I'm reading the fourth edition of "Cryptography: Theory and Practice" by D.R. Stinson and M.B. Paterson. In the book, they have mentioned the concept of "collision-resistant hash" and I've stumbled upon the following question from another source:

Is there a collision resistant hash function $h(x)=h_1(x)\oplus h_2(x)$ so that $h_1$ and $h_2$ are not collision resistant?

It seems interesting to think about it, but I couldn't find any relevant answers for this topic…

  • 2
    $\begingroup$ HINT: Consider a 256-bit hash function where the last 128-bits of output are all set to zero. $\endgroup$
    – Daniel S
    Commented Dec 1, 2022 at 17:31
  • $\begingroup$ Nice solution :) Thank you! $\endgroup$
    – Dniel BV
    Commented Dec 1, 2022 at 18:47
  • 1
    $\begingroup$ @DnielBV Considering answering the question yourself using the hint. $\endgroup$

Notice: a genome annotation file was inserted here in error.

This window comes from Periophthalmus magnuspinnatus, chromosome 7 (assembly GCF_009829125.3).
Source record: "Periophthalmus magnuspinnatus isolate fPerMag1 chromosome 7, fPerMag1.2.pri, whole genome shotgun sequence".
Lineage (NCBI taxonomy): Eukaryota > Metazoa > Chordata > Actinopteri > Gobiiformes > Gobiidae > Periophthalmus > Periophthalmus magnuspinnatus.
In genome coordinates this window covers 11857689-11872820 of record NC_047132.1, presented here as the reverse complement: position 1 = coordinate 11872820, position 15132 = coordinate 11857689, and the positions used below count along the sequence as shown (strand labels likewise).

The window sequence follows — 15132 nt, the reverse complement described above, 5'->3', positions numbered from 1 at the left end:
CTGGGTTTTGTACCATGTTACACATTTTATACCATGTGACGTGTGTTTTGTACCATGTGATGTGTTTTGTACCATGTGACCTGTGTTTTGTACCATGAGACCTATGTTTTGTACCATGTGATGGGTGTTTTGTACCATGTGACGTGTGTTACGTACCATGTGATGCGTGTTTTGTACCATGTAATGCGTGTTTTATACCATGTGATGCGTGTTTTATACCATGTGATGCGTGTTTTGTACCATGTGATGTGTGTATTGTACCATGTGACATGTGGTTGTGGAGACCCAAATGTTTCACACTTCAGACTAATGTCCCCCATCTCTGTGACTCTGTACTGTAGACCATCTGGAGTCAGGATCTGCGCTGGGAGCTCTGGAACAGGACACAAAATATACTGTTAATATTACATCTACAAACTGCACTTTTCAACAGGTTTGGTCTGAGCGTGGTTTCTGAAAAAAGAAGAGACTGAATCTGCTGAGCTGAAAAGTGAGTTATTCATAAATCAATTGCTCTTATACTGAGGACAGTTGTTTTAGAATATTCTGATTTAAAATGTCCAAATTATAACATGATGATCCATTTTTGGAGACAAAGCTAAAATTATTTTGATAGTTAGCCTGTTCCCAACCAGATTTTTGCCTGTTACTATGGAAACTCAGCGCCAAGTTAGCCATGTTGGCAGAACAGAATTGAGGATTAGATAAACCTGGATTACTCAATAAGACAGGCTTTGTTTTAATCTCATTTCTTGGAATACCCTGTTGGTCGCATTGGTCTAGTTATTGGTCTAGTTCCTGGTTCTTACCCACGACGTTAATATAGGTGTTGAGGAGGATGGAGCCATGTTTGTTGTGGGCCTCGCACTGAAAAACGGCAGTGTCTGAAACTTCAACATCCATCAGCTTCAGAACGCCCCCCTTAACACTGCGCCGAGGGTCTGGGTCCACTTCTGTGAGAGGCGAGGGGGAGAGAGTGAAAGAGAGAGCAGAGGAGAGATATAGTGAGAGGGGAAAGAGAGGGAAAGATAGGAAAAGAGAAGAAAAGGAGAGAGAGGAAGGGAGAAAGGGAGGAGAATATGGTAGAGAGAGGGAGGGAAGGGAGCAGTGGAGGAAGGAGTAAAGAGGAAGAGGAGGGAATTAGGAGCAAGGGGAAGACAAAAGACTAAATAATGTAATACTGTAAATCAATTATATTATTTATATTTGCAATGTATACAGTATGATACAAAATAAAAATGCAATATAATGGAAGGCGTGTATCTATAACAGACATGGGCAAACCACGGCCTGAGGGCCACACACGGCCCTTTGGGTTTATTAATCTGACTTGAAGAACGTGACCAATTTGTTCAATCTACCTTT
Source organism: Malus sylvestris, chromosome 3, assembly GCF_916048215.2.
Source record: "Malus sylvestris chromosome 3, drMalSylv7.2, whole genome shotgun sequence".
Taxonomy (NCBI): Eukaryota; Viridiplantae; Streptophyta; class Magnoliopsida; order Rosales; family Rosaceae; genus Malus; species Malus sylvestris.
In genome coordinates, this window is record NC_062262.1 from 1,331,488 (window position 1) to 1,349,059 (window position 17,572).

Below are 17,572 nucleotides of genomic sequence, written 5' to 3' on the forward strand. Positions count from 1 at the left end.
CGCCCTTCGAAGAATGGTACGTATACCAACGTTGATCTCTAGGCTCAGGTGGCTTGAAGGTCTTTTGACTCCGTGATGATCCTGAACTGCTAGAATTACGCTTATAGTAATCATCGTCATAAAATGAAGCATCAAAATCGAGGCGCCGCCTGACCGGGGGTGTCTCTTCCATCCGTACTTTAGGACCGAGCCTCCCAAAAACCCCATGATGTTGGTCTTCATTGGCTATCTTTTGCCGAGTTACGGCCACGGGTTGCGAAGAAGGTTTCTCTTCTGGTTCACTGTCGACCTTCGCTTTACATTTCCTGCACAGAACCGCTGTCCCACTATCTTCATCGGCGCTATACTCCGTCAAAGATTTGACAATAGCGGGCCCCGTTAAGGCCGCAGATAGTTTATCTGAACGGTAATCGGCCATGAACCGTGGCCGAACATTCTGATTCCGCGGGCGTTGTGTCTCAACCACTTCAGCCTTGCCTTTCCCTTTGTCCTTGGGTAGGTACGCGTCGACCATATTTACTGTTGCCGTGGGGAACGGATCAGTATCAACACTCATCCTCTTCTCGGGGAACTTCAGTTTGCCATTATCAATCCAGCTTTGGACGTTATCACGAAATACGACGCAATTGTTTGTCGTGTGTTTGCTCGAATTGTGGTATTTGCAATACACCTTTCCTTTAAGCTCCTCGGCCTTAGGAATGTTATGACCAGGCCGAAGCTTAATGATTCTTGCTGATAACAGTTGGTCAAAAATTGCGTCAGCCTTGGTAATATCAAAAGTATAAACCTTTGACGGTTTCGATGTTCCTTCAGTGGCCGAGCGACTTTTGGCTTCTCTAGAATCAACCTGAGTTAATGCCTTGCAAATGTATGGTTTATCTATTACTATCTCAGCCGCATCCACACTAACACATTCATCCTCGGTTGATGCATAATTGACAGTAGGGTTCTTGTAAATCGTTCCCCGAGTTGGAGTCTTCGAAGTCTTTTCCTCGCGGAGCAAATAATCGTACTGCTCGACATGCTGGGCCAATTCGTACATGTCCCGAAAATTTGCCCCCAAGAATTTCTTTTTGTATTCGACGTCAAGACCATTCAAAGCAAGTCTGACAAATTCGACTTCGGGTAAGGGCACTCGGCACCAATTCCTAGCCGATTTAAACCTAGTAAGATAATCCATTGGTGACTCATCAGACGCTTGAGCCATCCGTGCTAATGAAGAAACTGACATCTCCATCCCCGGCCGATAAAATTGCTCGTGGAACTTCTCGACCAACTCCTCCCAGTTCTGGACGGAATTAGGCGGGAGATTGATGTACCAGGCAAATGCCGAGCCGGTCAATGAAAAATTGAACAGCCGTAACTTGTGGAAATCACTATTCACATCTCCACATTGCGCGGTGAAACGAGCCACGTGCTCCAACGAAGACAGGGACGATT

– tur11ng
    Commented Dec 1, 2022 at 20:55
  • $\begingroup$ @JAAAY This is considered a homework question, so we only provide hints in comments, see our current homework policy $\endgroup$
    – Maarten Bodewes
    Commented Dec 2, 2022 at 12:24
  • 1
    $\begingroup$ It is worth noting that the current hint gives a quite inefficient example, in terms of the work factor to produce new collisions for the component hashes. One can construct examples where generating collisions for the components is essentially free (hint: think about preimages of zero). $\endgroup$
    – Polytropos
    Commented Dec 4, 2022 at 7:30

1 Answer 1


Let $g$ be a collision-resistant hash. We build $h_1$ to be $g$ with the first half replaced with all zeros, and $h_2$ to be $g$ with the second half replaced with all zeros. Neither are collision-resistant as both have effectively half the bit strength they should. Yet their XOR is exactly $g$ we assumed to be collision resistant.


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